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What does Computex mean for the next year in tech?

Big things and small packages, that's what.

The sun's going down on the last incredibly humid day of Computex 2017 in Taipei. As I'm preparing to fly home, back to Sydney in glorious winter, I'm thinking about the past week. The phenomenally slim laptops I saw, the visionary keynotes I listened to, the obscene gaming rigs that were tempting me to start my Season 5 placement matches for Overwatch on a convention show floor.

That's the good thing about Computex. It isn't as bogged down in early prototypes as are some other tech shows. There's immediate impact. You'll be able to spot trends, and know what the next 12 months has in store for you. Here's what those trends mean for you.

I've always been iffy on gaming laptops, but the MSI GT75VR shut me up.

Aloysius Low/CNET

It's all about the game and how you play it

If you like those chunky, angular, portable-in-name-only gaming laptops, boy is Computex the show for you. While there was a trend towards slimming down laptops without sacrificing power, the really exciting gaming laptops went the other way, ignoring any sort of size constraints to chase desktop-level performance.

And, would you look at that, the MSI GT75VR Titan reckons it got there. The Taiwanese PC maker had the most impressive machine I saw performance-wise, but their new cooling systems and display panels are set to trickle down their range and mean that even affordable gaming machines are set to get a boost.

The ROG Zephyrus squeezes in a GTX 1080 using Nvidia's new Max-Q architecture.

Claire Reilly/CNET

Discrete graphics are popping up in more places, like Dell's new all-in-one range, and dedicated gaming laptops are squeezing full-sized GPUs inside. Zephyrus, I'm looking at you. Aorus, you haven't been forgotten.

It's not just multiple GPU setups in laptops or Intel's new 18-core i9 processor. There was a focus on innovative new cooling systems and quality of life designs. All that raw power means there's a rising tide of performance. The middle is falling out of the PC market, with tablets and 2-in-1s doing everything your home desktop used to do, and prosumers and gamers chasing spec-heavy machines at the top end.

This isn't even taking into account the range of peripherals I saw. Wireless charging mousepads? Sure. Analogue keyboard switches? Yup. My favourite slim keyboard getting even slimmer? Okay, that one is just for me. But this is all stuff you'll see in the next 12 months.


Corsair unveiled a working demo of a wireless mouse on a Qi-enabled mousepad. Charge!

Claire Reilly/CNET

Slim is in

Okay, let's pretend you want something you can actually carry around. That was the other big shift that'll unfold over the coming year. It felt like every major manufacturer wanted to tout something thin. And, credit to them, they did.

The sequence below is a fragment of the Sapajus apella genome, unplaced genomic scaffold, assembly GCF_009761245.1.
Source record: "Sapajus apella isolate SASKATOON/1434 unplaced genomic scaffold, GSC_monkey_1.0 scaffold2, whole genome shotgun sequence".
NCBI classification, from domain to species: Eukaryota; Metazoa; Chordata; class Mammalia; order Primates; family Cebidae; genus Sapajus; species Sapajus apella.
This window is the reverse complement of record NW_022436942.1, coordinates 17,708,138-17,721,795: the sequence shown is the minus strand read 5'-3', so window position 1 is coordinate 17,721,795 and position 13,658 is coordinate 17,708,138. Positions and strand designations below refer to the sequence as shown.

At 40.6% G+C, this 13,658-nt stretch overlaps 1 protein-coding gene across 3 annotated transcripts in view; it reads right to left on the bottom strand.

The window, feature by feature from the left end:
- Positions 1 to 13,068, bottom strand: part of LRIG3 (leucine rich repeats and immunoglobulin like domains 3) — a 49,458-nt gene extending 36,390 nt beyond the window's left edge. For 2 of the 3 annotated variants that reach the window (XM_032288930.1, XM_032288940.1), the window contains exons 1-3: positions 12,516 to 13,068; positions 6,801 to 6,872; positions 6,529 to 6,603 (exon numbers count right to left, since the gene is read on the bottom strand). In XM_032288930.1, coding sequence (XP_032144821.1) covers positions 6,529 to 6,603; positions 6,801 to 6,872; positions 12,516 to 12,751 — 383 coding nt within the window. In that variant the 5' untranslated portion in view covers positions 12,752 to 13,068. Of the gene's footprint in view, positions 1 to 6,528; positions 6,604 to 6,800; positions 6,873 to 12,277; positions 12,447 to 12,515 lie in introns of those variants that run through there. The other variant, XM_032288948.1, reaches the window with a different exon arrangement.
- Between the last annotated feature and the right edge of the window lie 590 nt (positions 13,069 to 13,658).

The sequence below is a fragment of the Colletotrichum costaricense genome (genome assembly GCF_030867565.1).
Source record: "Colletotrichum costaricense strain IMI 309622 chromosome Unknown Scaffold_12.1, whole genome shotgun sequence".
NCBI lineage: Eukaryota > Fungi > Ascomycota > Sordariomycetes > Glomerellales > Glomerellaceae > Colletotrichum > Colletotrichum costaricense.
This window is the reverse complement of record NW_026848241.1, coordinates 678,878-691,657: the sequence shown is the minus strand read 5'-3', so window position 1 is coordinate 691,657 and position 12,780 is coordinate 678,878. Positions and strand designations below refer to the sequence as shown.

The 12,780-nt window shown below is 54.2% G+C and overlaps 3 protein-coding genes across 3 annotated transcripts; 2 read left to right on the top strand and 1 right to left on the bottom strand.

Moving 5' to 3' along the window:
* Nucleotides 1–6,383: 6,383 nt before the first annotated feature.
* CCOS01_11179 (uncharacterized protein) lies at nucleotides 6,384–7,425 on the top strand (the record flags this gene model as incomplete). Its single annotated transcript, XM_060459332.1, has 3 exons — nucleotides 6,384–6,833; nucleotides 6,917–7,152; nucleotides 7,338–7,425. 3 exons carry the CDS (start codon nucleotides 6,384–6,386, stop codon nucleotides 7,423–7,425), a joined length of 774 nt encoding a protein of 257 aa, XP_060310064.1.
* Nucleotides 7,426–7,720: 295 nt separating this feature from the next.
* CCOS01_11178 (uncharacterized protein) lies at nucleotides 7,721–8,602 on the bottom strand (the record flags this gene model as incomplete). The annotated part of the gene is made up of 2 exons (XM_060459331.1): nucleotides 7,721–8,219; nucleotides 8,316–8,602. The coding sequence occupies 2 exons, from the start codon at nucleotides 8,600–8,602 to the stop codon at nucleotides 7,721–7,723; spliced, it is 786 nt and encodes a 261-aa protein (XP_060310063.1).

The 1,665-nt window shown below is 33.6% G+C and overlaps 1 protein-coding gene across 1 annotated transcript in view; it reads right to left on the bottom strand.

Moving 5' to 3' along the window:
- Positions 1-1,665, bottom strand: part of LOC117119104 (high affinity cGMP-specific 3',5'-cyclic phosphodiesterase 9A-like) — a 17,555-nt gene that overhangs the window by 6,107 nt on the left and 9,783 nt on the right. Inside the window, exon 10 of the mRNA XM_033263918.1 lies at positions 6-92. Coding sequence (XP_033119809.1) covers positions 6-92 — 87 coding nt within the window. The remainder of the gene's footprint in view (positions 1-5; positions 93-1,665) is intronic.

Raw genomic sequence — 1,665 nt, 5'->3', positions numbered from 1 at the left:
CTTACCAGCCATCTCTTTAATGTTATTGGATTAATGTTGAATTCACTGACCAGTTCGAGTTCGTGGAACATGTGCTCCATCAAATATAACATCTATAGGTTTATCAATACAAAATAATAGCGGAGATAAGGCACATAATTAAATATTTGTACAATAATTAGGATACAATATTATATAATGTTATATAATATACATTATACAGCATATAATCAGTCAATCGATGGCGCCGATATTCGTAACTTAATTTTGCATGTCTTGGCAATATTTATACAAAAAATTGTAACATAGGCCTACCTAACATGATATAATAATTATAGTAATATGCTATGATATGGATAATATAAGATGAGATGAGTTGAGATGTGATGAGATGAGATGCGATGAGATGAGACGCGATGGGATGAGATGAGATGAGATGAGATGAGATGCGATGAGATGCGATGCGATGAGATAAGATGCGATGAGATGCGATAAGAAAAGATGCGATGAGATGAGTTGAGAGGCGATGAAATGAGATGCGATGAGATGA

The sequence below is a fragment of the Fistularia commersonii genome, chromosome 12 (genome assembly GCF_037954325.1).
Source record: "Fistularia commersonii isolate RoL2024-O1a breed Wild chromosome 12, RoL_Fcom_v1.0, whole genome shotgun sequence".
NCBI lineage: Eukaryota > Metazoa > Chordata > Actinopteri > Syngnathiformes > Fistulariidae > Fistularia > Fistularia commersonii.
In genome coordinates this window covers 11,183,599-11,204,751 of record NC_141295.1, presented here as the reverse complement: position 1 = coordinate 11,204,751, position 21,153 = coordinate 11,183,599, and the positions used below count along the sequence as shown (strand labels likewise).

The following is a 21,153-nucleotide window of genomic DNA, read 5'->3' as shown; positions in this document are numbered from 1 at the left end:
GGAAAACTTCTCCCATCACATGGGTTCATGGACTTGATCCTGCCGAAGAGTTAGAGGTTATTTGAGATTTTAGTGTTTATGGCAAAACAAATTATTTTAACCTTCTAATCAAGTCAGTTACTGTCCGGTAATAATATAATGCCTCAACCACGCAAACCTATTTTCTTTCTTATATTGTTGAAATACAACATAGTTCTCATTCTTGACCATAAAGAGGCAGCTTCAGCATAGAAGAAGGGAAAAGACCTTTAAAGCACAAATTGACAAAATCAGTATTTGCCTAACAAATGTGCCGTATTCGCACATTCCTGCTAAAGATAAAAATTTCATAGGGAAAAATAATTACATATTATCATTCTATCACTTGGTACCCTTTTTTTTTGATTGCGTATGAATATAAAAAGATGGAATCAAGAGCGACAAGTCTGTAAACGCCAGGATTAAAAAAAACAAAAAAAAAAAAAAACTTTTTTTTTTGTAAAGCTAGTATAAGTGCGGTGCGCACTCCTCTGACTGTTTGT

We saw the Flip S, the thinnest 2-in-1 ever made, and a laptop housing a GTX 1080 graphics card that was just 18mm thick. I'm honestly not sure how that even works, having held the enormous 1080 in my hands before. I couldn't help but think about the Asus ROG laptop I had at home (forsaken when I finally caved and built a tower), and how these machines measured up and outstripped the clunky old thing.

I'd point to Nvidia Max-Q design as the thing that'll make that happen. It already turned up in a few laptops on the show floor, and the graphics company says you're looking at machines three times thinner and three times as powerful. And since you can't get away without an Apple comparison today, the sound bite is "gaming laptops as thin as a MacBook Air."

Come on down (in price)

Speaking of Nvidia, that same Max-Q architecture is going to get prices down, down, down. Nvidia itself threw out the $1,200 figure, but it wasn't the only company to go for budget machines for mainstream customers who wanted to get a little PC gaming in.

The Asus Flip S is the thinnest 2-in-1 ever made.

Aloysius Low/CNET

Dell's Inspiron range wowed with price, offering up a very upgradable gaming desktop and two VR-ready all-in-ones that ran at only a few hundred more than current flagship phones. Gigabyte, another local player, are pushing their budget-friendly Sabre range with the SabrePro 15, a laptop that still has that premium gaming feel.

Rather than going all in on performance, or price or design, Computex made me feel like 2017 was the year I could have my cake and eat it too. Because really, what else is the point of all that cake?

For more far-flung ruminations from Computex 2017, check out Claire Reilly's wrap of Computex 2017. If you'd like to take a step back, Aloysius Low has been on the show floor 10 years running and had some thoughts on Asia's biggest tech show.

For the rest of CNET's coverage of Computex, click this handy link. 

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